We also asked companies to commit to reducing their scope 3 emissions by 50% by 2030. Scope 3 emissions are all of the greenhouse gas emissions that a company produces indirectly, including ‘upstream emissions’ (the greenhouse gas emissions caused by extracting resources, transporting those resources to a processing plant, etc.) and ‘downstream emissions’ (the greenhouse gas emissions caused by consumers driving to the store to buy a product, using it, and the emissions released by the product once it is disposed of in a landfill). The vast majority of most companies’ greenhouse gas emissions are categorized as scope 3 emissions. Walmart estimated that 95% of its greenhouse gas emissions fell into this category. Logging a forest for virgin wood pulp creates scope 3 emissions, which companies could significantly reduce by using alternative, sustainable fibers.

Strong scope 3 emissions reduction plans are imperative to mitigating the worst effects of climate change. Large companies’ have an outsized impact on our climate, and as a result, an outsized opportunity to help fight climate change. With an environmentally focused, forward-thinking attitude, companies can do what they have done decade after decade: innovate and move our society forward. This time, in a more sustainable direction. For an A grade, companies should set a goal that:

● Is specific and measurable.

● Is time bound, with a reasonable deadline.

● Is sufficiently ambitious (aiming to reduce emissions by 50% and incorporating the “purchased goods and services category” into the scope 3 emissions reduction plan).

Implement a Free, Prior and Informed Consent Policy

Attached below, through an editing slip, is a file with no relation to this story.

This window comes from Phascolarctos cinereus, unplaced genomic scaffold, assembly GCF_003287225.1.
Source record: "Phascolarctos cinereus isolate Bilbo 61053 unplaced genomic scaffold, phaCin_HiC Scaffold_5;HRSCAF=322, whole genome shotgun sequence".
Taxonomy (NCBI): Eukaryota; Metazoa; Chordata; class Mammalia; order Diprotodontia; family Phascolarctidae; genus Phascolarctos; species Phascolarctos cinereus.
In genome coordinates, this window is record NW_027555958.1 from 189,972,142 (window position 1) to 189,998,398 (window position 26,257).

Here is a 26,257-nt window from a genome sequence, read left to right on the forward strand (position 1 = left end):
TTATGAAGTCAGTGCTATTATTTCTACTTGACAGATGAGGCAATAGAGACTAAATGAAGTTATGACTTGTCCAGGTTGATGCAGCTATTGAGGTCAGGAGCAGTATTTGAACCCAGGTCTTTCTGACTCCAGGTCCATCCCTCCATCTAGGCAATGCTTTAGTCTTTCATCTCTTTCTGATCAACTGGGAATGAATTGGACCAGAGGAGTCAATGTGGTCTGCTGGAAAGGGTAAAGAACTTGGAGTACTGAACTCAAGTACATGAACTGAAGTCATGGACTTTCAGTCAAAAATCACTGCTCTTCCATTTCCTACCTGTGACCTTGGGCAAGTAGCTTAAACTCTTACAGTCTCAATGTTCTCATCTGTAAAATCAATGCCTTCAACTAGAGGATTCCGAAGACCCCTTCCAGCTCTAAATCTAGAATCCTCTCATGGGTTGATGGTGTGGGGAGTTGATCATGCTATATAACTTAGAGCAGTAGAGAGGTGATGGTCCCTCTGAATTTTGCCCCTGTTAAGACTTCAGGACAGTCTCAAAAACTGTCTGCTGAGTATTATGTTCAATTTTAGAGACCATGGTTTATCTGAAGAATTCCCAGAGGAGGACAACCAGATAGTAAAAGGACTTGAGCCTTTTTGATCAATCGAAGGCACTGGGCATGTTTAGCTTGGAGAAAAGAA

The free, prior and informed consent of Indigenous and forest-dependent communities that have ties to forests and the areas surrounding them is important. Overlooking the free, prior and informed consent of a group can be an indicator that environmental degradation will ensue, harming ecosystems, the people who rely on that land and, in the case of deforestation and forest degradation, our climate. Forests that are owned legally or customarily by Indigenous communities are deforested half as much as other forests. For an A grade, companies should:

● Have a free, prior and informed consent policy that applies to every supplier.

● Have an accessible, clear mechanism for communities whose FPIC has not been secured to submit grievances and receive reparations and compensation.

The at-home tissue industry has a long way to go to become environmentally responsible. For consumers looking to purchase sustainable toilet paper and tissue products, check out the Natural Resources Defense Council’s Issue with Tissue Scorecard or read Sustainable Shopping: A consumer’s guide to purchasing wood products.

Appendix: Progress Report Grading Rubric

For non-virgin wood pulp (3 points total)
1 point for having any alternative to virgin wood pulp
1 point for having a commitment
1 point for having a specific, ambitious (50% or more) commitment with a deadline

Scope 3 policy (3 points total)
1 point for policy being specific
1 point for policy with a deadline
1 point for policy being ambitious

For free prior and informed consent policy (2 points total)
1 point for having a policy
1 point for having a grievance mechanism

8 points possible
8 points: A
6-7 points: B
5 points: C
3-4 points: D


Ellen Montgomery

Director, Public Lands Campaign, Environment America Research & Policy Center

Ellen runs campaigns to protect America's beautiful places, from local beachfronts to remote mountain peaks. Prior to her current role, Ellen worked as the organizing director for Environment America’s Climate Defenders campaign. Ellen lives in Denver, where she likes to hike in Colorado's mountains.